Every September, the president of the European Commission delivers the State of the Union address to the European Parliament. The address takes stock of the achievements of the past year and presents the priorities for the year ahead.
The president also sets out how the commission will address the most pressing challenges faced by the European Union and proposes ideas for shaping the EU’s future.
Undoubtedly, tomorrow’s speech will focus very much on Europe’s response to COVID-19, especially on the economic front and through European instruments that have aided the recovery. In fact, Europe’s economy is gaining momentum in its recovery from the coronavirus crisis.
Growth in the euro area outpaced both the US and China in the last quarter, more than 70 per cent of EU adults have been fully vaccinated against COVID-19, investment is booming and unemployment is falling.
This has been the result of several intersecting factors.
Strong government responses and interventions have played a key role in this recovery, supported by strong consumer demand on the back of excess savings. However, the EU’s financial package was a key contributor to this improved performance.
The EU’s long-term budget, coupled with NextGenerationEU, the temporary instrument designed to boost the recovery, will be the largest stimulus package ever financed in Europe.
The Recovery and Resilience Facility, a temporary recovery instrument that allows the commission to raise funds to help repair the immediate economic and social damage brought about by the coronavirus pandemic, is offering an unprecedented opportunity to speed up the recovery in Europe and reinforce the commitment to the twin transition: green and digital.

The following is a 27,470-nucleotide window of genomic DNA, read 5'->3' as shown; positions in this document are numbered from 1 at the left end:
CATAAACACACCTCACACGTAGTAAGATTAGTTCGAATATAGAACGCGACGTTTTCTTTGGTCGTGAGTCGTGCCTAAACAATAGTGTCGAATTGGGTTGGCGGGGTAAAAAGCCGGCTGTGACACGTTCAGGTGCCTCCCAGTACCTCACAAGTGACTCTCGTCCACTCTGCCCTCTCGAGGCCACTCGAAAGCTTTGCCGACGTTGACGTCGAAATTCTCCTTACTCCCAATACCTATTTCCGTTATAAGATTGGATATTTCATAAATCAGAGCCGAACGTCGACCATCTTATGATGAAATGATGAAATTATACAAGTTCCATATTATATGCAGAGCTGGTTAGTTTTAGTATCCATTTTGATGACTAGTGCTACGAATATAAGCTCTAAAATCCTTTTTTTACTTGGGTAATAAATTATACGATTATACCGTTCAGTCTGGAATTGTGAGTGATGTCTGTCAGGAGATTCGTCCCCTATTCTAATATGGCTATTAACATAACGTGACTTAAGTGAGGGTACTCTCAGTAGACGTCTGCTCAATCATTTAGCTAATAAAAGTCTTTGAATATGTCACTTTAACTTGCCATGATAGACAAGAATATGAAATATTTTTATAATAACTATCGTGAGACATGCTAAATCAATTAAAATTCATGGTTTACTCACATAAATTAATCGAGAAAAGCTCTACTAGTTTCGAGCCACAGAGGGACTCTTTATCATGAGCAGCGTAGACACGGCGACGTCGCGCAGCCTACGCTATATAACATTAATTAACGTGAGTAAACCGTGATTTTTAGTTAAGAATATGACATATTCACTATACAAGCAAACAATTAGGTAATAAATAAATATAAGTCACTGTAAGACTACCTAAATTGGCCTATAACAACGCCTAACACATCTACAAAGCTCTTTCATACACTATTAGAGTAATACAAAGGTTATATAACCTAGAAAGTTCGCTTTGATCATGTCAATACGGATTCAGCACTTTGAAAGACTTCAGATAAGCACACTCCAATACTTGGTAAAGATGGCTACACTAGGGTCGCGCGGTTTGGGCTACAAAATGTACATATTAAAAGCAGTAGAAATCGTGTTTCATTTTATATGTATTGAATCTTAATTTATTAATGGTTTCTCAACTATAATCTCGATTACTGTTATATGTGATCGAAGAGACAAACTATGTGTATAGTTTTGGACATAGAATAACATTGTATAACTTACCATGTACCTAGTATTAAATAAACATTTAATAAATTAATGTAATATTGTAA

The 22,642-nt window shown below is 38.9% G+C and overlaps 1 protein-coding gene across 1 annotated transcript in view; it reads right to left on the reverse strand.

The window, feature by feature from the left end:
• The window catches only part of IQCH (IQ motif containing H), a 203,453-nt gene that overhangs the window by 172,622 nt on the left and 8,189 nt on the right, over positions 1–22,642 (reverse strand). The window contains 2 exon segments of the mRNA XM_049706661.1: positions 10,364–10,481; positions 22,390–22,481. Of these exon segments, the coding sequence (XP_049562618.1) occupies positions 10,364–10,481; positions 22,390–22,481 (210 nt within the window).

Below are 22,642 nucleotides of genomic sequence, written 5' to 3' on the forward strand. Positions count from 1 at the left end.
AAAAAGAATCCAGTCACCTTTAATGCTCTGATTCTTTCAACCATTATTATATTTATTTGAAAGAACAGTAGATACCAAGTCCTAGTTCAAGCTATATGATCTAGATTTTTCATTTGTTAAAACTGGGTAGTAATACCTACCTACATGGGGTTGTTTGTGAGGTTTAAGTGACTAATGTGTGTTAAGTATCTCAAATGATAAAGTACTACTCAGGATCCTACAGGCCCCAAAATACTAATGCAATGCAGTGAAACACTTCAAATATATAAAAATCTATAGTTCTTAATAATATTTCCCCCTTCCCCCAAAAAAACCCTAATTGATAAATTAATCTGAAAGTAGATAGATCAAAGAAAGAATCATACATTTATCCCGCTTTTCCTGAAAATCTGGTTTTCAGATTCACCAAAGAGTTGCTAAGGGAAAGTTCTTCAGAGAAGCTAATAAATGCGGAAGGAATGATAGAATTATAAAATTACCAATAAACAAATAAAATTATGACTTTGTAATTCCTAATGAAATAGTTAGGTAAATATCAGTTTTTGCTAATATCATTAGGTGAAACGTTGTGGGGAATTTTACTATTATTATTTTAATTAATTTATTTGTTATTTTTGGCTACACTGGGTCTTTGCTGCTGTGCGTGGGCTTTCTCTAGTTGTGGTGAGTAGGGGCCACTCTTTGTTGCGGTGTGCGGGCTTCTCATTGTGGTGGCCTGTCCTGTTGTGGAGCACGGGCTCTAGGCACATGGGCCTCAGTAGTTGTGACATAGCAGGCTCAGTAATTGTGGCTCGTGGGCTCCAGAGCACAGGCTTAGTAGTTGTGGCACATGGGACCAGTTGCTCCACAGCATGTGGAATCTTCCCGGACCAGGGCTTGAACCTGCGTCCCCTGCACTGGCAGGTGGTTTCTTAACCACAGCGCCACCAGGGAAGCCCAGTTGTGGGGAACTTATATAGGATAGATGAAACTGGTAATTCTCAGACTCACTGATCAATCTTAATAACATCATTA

Countries have already started receiving the first tranche of disbursement, equivalent to 13 per cent of the total and which will boost economies even more through their planned investments.
Considering this, Malta must also continue its transition towards a greener and more digital economy. As a country, we need to double up our reforms especially on the governance side to ensure we get off the grey list and use this as an opportunity to truly improve our way of doing business.
There is widespread optimism that the worst of the COVID-19 crisis in Europe is over- JP Fabri
Malta is a month away from Budget week and even here, the government’s swift implementation of its recovery plan together with its use of European funds will be a key pillar for economic growth and transformation.
Despite these interventions, the risks to Europe’s economy remain on the high side.
The biggest warning sign comes from bottlenecks in the global supply chain that have left manufacturers grappling with shortages and soaring prices of everything from semi-conductors and paper to steel and plastics.
Supply chain problems could hit consumer spending if they fuel higher eurozone inflation, which has already risen to a decade-long high of three per cent in August and is expected to keep rising for several more months.
The second risk for Europe’s recovery is if the Delta variant or another strain causes a further damaging wave of COVID-19 infections, despite rising vaccination levels.
A further risk for the export-focused eurozone economy is that the recent slowdowns in the US and China could weigh on growth in the bloc.
It is, therefore, critical that the commission reiterates its commitment to supporting Europe’s economy and to building a modern and resilient economy which transitions to green and digital.
I am confident that in tomorrow’s speech, European Commission President Ursula von der Leyen will focus on both the European Green Deal and the Digital Strategy as foundations for building a stronger Europe and one that works for people.
Despite these clouds on the horizon, there is widespread optimism that the worst of the COVID-19 crisis in Europe is over and that the region is set for a couple of years of strong growth. The European Central Bank sees growth reaching five per cent this year and 4.6 per cent in 2022.
Tomorrow’s speech will further reinforce this positive belief, through the president’s commitment to ensuring that member states continue to implement the needed reforms and investments, which will contribute to a transformed and more resilient European economy.
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